Internet banking is a rapidly proliferating financial transaction method preferred by millions of people and has the potential to even threaten the need for physical existence of a financial institute. But, with its rapid proliferation comes the threat of internet banking fraud and several key elements have been identified as possible contributors to such susceptibility.
These elements can be in the form of,
Technological manipulation Human interventions Institutional errors User errors
In many of the web related ‘internet banking portals’, the authentication process would be a ‘single factor authentication’ which means the user will key-in a ‘user id’ and a ‘password’ that will enable him or her to access their accounts.
As such, many researchers have focused their attention to identify the behaviors of ‘internet banking users’ in maintaining their passwords and user ids. Some of these behaviors will contribute to the increasing vulnerability of the internet banking. Following are some of the well documented behaviors that risk the secrecy of the authentication information.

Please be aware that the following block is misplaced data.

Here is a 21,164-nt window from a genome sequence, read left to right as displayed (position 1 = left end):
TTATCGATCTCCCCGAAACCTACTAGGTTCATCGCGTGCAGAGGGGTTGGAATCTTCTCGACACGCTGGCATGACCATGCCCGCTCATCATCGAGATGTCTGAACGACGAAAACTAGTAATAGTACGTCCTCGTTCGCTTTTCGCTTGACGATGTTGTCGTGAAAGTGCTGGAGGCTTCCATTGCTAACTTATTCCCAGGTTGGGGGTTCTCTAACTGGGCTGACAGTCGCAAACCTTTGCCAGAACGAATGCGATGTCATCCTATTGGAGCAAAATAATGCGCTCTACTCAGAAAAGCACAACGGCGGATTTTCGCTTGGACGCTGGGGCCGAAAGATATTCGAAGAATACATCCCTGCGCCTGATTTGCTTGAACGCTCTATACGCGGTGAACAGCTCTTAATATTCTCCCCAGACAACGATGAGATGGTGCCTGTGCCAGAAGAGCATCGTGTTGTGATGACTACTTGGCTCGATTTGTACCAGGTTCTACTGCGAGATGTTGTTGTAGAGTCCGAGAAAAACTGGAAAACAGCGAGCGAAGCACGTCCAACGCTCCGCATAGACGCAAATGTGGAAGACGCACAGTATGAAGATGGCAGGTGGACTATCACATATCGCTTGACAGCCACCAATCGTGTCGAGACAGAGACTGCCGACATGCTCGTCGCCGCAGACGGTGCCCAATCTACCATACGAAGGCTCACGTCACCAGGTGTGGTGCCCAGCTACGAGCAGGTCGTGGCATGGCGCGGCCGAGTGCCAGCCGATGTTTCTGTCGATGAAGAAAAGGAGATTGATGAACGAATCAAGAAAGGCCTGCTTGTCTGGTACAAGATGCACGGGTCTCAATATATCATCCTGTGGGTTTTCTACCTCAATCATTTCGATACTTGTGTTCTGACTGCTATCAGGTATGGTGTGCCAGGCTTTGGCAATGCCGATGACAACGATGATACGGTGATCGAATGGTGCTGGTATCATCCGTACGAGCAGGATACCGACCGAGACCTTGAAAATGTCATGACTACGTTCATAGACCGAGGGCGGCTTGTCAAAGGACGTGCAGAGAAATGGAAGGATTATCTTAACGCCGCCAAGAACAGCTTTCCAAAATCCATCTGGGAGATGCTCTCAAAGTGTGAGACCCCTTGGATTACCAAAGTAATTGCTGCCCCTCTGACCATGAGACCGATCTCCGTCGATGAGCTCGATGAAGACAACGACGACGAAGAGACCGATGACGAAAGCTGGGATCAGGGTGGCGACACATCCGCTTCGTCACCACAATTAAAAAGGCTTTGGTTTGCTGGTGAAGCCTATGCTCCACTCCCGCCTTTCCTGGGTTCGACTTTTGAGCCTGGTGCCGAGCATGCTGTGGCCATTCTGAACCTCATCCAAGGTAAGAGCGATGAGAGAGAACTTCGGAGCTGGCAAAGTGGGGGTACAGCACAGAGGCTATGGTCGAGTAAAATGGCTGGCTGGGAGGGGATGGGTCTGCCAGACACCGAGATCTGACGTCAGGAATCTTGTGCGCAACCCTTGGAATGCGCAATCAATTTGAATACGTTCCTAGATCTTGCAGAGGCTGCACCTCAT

Sharing of passwords and usernames with another party Sending passwords and usernames via an email Responding to emails which request you to provide passwords and usernames along with other personal details. These may be ‘phishing’ emails and the user will be re-directed to a web site which might look the same as the original web site. As soon as the login information is provided to these sites it will get captured. Accessing the internet bank accounts through public access computers, internet cafes and other computers used by others apart from you. Not logging out from an email or internet banking account after accessing it through a computer. Allowing the operating system of a computer to remember user names and passwords to a specific site. Not keeping the virus scanners and other security measures of a computer up to date. Use of predictable passwords or PIN numbers Using the same password or the PIN number for different sites and at times to enter social networking sites. E.g Facebook, digg, twitter…etc. Shorter passwords without a combination of characters and numerics.
By looking at these elements, it is evident that, unless we as internet banking users adhere to recommended authentication guidelines, there will always be the potential risk of monetary losses. Thus, it is the duty of the authorities to educate the general public regarding the potential risks as well as impose guidelines for both financial institutes as well as for the customers on how they should manage user account information to prevent such acts of fraud.